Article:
With respect, Leyton Marsh unfortunately has not been reinstated according to the LB Waltham Forest planning conditions. Our Walthamstow High Street Ward Councillor Clare Coghill, who is on copy here, will most certainly back us up on this when we say laying the responsibility of this problem now on to LBWF is wholly unacceptable. As we’ve witnessed from the triumphant Olympic summer, the ODA is capable of great things. In this instance however, I urge you to look at the photos post-reinstatement and tell us you are satisfied with the level of work carried out.

Perhaps a visit to the site is warranted in order to truly assess the condition of Porter’s Field and take steps to:
– investigate the reasons behind the permanency of the waterlogged areas
– make good the sections of turf where clear lines of demarcation are visible
  Because your contractors turfed around obstructions before these were removed, the work carried out is therefore technically incomplete
– look into how wild flowering seeds can be scattered to encourage & speed up a return of the biodiversity of the turf
– investigate whether the permeable lining left underground is in fact one of the causes of the flooding
– consider how grit can be reintroduced so the turf is not squishy and sinks underfoot

Lastly, you mention the introduction of the new benches as part of the programme of investment. Yes, myself and other Friends of the Marsh have noticed these new benches. Nice as they are to look at, there is one small but crucial problem with them: they are far too low for the elderly or those with mobility issues to actually use.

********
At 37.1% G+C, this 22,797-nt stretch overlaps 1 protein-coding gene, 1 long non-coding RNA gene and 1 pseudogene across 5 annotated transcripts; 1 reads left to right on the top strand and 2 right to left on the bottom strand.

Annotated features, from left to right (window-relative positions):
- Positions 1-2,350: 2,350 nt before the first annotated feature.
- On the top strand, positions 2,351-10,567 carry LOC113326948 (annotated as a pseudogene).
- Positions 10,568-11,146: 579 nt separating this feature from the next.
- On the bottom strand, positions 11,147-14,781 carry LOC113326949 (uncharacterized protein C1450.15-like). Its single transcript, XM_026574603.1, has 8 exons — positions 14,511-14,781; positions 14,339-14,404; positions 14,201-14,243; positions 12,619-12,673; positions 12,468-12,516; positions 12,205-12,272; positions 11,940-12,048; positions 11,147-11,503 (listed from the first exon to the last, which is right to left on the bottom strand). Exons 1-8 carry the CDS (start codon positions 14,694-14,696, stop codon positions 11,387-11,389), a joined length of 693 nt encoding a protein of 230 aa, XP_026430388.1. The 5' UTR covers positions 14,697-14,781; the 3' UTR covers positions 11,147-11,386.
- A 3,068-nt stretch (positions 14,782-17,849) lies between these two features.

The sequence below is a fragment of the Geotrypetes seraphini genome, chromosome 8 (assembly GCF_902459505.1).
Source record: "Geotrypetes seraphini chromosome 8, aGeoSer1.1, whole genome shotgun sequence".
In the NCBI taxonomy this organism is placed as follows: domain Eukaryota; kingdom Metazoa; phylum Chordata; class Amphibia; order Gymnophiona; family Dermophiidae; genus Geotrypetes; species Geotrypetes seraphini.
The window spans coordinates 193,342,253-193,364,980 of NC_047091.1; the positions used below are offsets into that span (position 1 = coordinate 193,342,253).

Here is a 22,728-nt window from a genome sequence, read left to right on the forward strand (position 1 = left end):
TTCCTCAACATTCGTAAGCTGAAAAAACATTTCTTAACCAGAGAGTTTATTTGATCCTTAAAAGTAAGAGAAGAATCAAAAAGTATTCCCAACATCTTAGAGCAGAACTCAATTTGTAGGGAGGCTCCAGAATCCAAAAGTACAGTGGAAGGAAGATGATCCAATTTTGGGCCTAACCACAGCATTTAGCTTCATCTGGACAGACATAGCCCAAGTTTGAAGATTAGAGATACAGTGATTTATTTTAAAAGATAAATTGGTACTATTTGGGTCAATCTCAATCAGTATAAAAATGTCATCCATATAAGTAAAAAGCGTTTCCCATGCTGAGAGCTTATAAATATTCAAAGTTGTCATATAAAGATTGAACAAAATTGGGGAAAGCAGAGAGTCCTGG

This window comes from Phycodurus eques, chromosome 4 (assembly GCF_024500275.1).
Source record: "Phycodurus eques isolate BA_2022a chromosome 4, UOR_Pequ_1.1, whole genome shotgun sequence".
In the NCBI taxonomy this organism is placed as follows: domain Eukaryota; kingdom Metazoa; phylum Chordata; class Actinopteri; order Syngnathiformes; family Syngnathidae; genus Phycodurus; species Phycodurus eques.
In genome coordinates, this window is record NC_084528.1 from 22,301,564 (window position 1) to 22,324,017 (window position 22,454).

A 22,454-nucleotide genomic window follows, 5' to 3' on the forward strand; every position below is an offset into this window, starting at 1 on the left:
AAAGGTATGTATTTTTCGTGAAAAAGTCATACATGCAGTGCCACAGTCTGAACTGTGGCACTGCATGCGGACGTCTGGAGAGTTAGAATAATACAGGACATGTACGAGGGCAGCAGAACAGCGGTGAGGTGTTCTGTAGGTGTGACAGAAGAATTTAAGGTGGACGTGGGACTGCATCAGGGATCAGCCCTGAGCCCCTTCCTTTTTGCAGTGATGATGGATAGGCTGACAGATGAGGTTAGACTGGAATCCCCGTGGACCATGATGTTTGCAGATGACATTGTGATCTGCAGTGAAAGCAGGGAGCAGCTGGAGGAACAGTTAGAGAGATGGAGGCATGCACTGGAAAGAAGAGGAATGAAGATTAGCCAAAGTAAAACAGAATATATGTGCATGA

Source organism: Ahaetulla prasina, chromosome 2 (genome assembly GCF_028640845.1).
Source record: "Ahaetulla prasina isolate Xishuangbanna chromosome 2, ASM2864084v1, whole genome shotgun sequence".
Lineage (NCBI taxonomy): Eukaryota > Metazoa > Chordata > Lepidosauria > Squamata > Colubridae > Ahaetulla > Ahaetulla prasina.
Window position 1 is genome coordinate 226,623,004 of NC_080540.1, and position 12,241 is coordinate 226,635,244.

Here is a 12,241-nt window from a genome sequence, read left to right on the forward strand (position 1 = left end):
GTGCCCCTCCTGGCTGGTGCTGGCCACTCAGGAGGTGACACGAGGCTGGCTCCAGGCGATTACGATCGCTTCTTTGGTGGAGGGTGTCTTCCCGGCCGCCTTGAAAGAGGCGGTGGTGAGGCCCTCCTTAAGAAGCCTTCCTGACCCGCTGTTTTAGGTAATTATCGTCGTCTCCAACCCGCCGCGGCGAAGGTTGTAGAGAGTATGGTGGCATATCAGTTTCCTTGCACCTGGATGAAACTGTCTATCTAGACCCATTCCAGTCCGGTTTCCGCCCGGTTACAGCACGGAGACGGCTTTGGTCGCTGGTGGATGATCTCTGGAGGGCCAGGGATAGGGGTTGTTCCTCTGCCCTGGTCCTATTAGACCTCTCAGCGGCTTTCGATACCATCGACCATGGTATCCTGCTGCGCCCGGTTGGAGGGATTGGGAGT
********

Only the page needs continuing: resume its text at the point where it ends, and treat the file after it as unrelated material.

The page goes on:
The old benches before were between 500mm to 600mm high and were of a more suitable & ergonomic height. Importantly, some also had back support which meant there was a ‘grab’ feature for stability when lowering or rising from the sitting position. These new ‘minimalist’ benches however are approximately 400mm in height and cause major difficulties for the elderly dog walkers I know who have been going to the marshes for over 60 years(!)

It seems the new benches have not turned out to be an improvement as they do not provide access for a wider range of people and fail to consider the most favourable corporal sitting position. It has to be asked: were residents and Marsh users consulted at the design stage before these minimalist benches were installed? A 200mm height difference, back support & grab feature considerations might not mean a lot to able-bodied public space users, but to the elderly, disabled and those with mobility issues, it literally falls short.

I attach photos of the old benches so you may compare with the new ones, and trust this too will be taken on board, with a view to increase the bench height so that a wider range of people may benefit and continue to use the marsh as before.

I look forward to a positive response with a strategy in place to rectify the points highlighted above.

Many thanks Gerry.

@Fabsternation